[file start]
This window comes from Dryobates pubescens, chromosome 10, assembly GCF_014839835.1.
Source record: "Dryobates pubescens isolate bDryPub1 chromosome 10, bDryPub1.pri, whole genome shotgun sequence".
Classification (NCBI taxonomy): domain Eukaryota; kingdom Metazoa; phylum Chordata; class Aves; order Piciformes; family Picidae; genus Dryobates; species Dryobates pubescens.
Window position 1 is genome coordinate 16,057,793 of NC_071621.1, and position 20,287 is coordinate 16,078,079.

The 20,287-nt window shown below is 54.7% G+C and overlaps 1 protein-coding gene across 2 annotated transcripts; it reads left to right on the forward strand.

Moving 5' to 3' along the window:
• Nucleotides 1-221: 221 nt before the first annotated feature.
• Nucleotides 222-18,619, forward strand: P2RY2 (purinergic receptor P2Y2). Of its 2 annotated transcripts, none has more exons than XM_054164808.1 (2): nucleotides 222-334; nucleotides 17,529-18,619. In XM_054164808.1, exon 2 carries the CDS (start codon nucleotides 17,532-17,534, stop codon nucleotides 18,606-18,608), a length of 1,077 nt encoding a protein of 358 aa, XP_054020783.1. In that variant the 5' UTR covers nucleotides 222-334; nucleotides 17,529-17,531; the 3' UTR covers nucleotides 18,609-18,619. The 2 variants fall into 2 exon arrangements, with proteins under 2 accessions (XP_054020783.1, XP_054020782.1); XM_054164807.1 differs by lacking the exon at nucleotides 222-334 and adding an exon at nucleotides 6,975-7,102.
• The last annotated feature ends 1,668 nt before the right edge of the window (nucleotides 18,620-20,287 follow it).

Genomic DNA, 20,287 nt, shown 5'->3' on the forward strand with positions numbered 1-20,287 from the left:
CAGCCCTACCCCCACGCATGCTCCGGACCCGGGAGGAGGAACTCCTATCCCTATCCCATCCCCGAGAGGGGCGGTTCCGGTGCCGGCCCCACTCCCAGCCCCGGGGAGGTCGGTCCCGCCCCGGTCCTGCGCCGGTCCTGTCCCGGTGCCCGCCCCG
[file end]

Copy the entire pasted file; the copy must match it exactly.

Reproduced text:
This window comes from Dryobates pubescens, chromosome 10, assembly GCF_014839835.1.
Source record: "Dryobates pubescens isolate bDryPub1 chromosome 10, bDryPub1.pri, whole genome shotgun sequence".
Classification (NCBI taxonomy): domain Eukaryota; kingdom Metazoa; phylum Chordata; class Aves; order Piciformes; family Picidae; genus Dryobates; species Dryobates pubescens.
Window position 1 is genome coordinate 16,057,793 of NC_071621.1, and position 20,287 is coordinate 16,078,079.

The 20,287-nt window shown below is 54.7% G+C and overlaps 1 protein-coding gene across 2 annotated transcripts; it reads left to right on the forward strand.

Moving 5' to 3' along the window:
• Nucleotides 1-221: 221 nt before the first annotated feature.
• Nucleotides 222-18,619, forward strand: P2RY2 (purinergic receptor P2Y2). Of its 2 annotated transcripts, none has more exons than XM_054164808.1 (2): nucleotides 222-334; nucleotides 17,529-18,619. In XM_054164808.1, exon 2 carries the CDS (start codon nucleotides 17,532-17,534, stop codon nucleotides 18,606-18,608), a length of 1,077 nt encoding a protein of 358 aa, XP_054020783.1. In that variant the 5' UTR covers nucleotides 222-334; nucleotides 17,529-17,531; the 3' UTR covers nucleotides 18,609-18,619. The 2 variants fall into 2 exon arrangements, with proteins under 2 accessions (XP_054020783.1, XP_054020782.1); XM_054164807.1 differs by lacking the exon at nucleotides 222-334 and adding an exon at nucleotides 6,975-7,102.
• The last annotated feature ends 1,668 nt before the right edge of the window (nucleotides 18,620-20,287 follow it).

Genomic DNA, 20,287 nt, shown 5'->3' on the forward strand with positions numbered 1-20,287 from the left:
CAGCCCTACCCCCACGCATGCTCCGGACCCGGGAGGAGGAACTCCTATCCCTATCCCATCCCCGAGAGGGGCGGTTCCGGTGCCGGCCCCACTCCCAGCCCCGGGGAGGTCGGTCCCGCCCCGGTCCTGCGCCGGTCCTGTCCCGGTGCCCGCCCCG